Spending more time in the sunshine could make people with multiple sclerosis (MS) feel more energetic, though dietary vitamin D intake’s effect is mixed, depending on what type of MS a particular patient has.
That’s the conclusion of a study — “Dietary intakes of vitamin D, sunshine exposure, EDSS and fatigue scale in Multiple Sclerosis: Are there any correlations?” — presented Feb. 23 at the Poster Session 1 and Opening Networking Event of the ongoing ACTRIMS 2017 Forum in Orlando, Florida.
The Iranian study found that longer exposure to the sun is linked to lower levels of fatigue and lower disability in both relapsing and primary progressive multiple sclerosis (MS) patients. Researchers also linked the consumption of vitamin D in foods and beverages to lower disability levels, though vitamin D levels appeared to have no impact on fatigue and disability among patients with secondary progressive MS.
The study, by the Kashani Hospital of Isfahan University of Medical Sciences, suggests that more research is needed to examine the effects of sun exposure on these parameters across different subtypes of MS. It included 126 patients, of which 84 had relapsing MS and 21 each had primary or secondary progressive disease.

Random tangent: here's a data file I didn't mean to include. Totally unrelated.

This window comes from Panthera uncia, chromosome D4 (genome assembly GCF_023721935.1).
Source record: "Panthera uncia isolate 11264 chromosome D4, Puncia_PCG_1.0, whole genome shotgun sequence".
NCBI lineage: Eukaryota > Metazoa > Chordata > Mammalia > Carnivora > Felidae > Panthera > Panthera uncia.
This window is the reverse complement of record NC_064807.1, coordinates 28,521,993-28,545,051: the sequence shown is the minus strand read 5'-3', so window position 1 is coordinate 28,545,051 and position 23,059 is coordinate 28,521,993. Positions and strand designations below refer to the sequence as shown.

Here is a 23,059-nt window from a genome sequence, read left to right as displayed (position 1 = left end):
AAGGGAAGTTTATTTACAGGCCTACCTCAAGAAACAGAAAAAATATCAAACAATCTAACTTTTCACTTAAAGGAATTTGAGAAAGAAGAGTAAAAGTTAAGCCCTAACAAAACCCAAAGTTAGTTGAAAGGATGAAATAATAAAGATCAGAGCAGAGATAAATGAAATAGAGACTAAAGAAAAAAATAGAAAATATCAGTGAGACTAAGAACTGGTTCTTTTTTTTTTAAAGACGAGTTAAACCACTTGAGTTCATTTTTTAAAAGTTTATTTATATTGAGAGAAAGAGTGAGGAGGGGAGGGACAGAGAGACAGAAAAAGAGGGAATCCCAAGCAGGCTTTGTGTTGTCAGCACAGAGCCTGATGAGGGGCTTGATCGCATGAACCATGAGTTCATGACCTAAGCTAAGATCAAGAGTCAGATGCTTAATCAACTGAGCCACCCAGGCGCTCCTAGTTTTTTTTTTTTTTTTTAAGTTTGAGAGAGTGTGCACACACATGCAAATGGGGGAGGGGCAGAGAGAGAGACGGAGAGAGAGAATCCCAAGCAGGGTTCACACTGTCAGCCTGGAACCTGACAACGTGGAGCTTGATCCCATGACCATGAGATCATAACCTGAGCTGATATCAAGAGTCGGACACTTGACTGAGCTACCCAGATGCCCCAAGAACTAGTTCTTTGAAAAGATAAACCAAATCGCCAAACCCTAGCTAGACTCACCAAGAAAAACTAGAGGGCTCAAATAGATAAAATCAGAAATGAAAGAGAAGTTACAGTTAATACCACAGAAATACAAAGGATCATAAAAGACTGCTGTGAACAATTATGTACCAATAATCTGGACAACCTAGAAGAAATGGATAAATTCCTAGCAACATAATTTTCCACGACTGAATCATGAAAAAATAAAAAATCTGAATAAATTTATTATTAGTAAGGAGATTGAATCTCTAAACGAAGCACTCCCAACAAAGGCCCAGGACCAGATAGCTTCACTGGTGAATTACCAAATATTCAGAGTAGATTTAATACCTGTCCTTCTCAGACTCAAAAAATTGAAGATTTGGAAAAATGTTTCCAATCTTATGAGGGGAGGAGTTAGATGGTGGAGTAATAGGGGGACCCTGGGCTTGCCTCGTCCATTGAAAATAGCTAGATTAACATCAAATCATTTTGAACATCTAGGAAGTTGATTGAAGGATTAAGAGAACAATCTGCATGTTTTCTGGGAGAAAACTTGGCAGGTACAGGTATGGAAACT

To assess vitamin D intake, researchers administered a 168-item semi-quantitative food frequency questionnaire, in which particular focus was placed on calcium and vitamin D intake.
Another questionnaire asked patients about how much time they spent in the sun. The impact of other habits that could be linked to exposure was also covered in the questionnaire, which examined the three months before the study began.
Researchers also measured disability levels and fatigue using the Expanded Disability Status Scale (EDSS) and a fatigue questionnaire.
As expected, patients with progressive disease scored higher on disability and fatigue assessments than relapsing MS patients. Vitamin D intake did not differ between the groups.
Higher vitamin D intake and sun exposure were found to be linked to lower disability scores among relapsing MS patients, with a stronger correlation between disability and sun exposure, than vitamin intake. Sun exposure also reduced fatigue.
Among primary progressive MS patients, sun exposure was also linked to lower levels of disability and fatigue. The research team could not detect any other correlations between the measurements.
“Our study demonstrated that there were a negative significant correlation between sun exposure with EDSS and fatigue scale in RRMS and PPMS,” researchers concluded. “This is the first report of correlation between vitamin D with EDSS and fatigue scale in three types of MS and further studies with larger sample sizes need to prove these results.”